On Wednesday 7th February 2024, The Law Society hosted a roundtable at Leeds Beckett University which focused on the role of Generative AI on the Legal sector. The event was attended by Julian Wells, Director at Whitecap, who has been actively involved in this field via the LegalTech in Leeds initiative which Whitecap leads.
The event was hosted by the Leadership & Management Section of The Law Society, and was chaired by current President, Nick Emmerson, who is a former president of Leeds Law Society. Attendees were drawn from a diverse range of organisations including: Addleshaw Goddard, DAC Beachcroft, DLA Piper, Government Legal Department, Leeds Beckett University, Leeds Building Society, Leeds Junior Lawyers Division, Leeds Law School, Leeds Law Society, Lupton Fawcett, Page White & Farrar, Ridley & Hall, rradar, Sintons, Stewarts, University of Law, Weightmans, and Whitecap Consulting.
There were three main themes to the discussion:
- Embracing change
- Education and training
- Looking to the future
The theme of the comments was that AI is much discussed but not widely understood. There is a requirement for widespread education across the legal sector, across firms of all sizes. During the course of the discussion we heard examples of how law firms are seeking to improve understanding and awareness of AI and the use cases it can help with.
AI has the potential to help automate basic functions such as attendance notes, reviewing drafts, and reviewing emails and documents, but also to play a role in more advanced and complex legal processes and decision making. For example, AI can open up access to justice to a wider range of consumers and businesses, which would help to address a well known and important issue for the legal sector and the economy.
Clearly there is investment required in order to acquire the AI capability to deliver the benefits of increased efficiency. The combination of AI and humans is where there is real value-adding benefit to be found. Nick Emmerson spoke of the ‘unbundling of legal services’ – breaking down legal processes into tasks that can be delivered by technology and those that require human involvement by a lawyer.
Issues with the effective implementation of AI in the legal sector include: client consent requirements, risk assessment of specific AI-enabled activities, liability, understanding how technology really works, and knowing where data is stored. The data that feeds AI tools can be drawn from a wide range of existing sources – the challenge is to ensure the data being drawn upon is of acceptable quality.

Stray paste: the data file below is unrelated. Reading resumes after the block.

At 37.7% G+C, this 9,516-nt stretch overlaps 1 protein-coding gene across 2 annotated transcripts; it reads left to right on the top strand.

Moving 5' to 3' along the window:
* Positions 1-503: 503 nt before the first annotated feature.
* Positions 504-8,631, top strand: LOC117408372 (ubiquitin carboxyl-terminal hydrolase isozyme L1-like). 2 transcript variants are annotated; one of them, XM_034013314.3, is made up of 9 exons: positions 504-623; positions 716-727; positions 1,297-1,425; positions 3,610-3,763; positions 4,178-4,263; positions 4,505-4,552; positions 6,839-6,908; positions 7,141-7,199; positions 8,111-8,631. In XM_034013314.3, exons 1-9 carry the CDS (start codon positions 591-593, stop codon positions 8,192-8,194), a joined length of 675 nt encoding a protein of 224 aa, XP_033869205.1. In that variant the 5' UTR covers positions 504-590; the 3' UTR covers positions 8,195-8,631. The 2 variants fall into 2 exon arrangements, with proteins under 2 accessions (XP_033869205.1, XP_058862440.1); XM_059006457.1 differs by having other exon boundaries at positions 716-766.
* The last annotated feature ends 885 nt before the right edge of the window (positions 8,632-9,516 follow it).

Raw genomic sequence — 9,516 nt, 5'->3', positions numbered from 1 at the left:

- Key question for the legal sector: If AI can improve efficiency, will this result in lower prices for the consumers of legal services?
Education and training
It was highlighted that there is a big difference between knowledge and understanding.
The use of Generative AI can help gather knowledge, but the outputs do not necessarily demonstrate understanding. Universities and other education providers need to help students to understand how to use emerging tech tools such as AI, but also to ensure that the core skills required in the profession are still taught. There is tension between maintaining appropriate academic conduct and encouraging the use of AI.
A group of law students attended the event and contributed to the discussion, sharing their experiences and perspectives on how AI can be used in the legal sector. The benefits of AI need to be balanced with the need for individuals to learn the fundamental skills required to do their job, such as the ability to analyse information. AI can get you to the answer, but you don’t experience the process.
- Key question for the legal sector: How do we preserve the skills of lawyers?
Looking to the future
AI can help unlock challenges like access to justice. We heard how University of Law and Calls9 have developed an AI chatbot that helps improve access to justice, using a triage process that subsequently removes issues for the end client in terms of language barriers, writing ability, and communication.
The point was made that many of the organisations involved in tackling issues such as access to justice are SME law firms, and these firms are not of a scale that they will have expert in-house technology resources in their workforce. Small firms have limited resources and cannot invest in innovation, and need guidance and support to understand how best to use technology.
Despite this, smaller firms see the advancement of technology by larger firms as an opportunity rather than a threat, as there will always be demand for a more human centric service.
- Key question for the legal sector: Could we end up with a two tier legal profession, split by those who can afford to invest in advanced tech like generative AI and those who cannot?
It was an interesting and informative session, and it also presented an opportunity for us to share the story to date of LegalTech in Leeds, and outline how we are creating a platform via which issues such as those raised at the roundtable can be discussed by the LegalTech community in the region. Some of our most popular events have been focused on AI, but we cover many other topics around our core objectives of: accelerating the digital transformation of the legal sector, enhancing access to justice for consumers and businesses, and supporting tech entrepreneurs in the legal sector.
Via our work on LegalTech in Leeds, Whitecap looks forward to continuing to play a role in facilitating the development of the LegalTech sector through the programme of events and related activities that we coordinate. This year’s LegalTech in Leeds conference takes place on 18th April and is set to continue to be the largest regional LegalTech conference in the UK. Find more information here.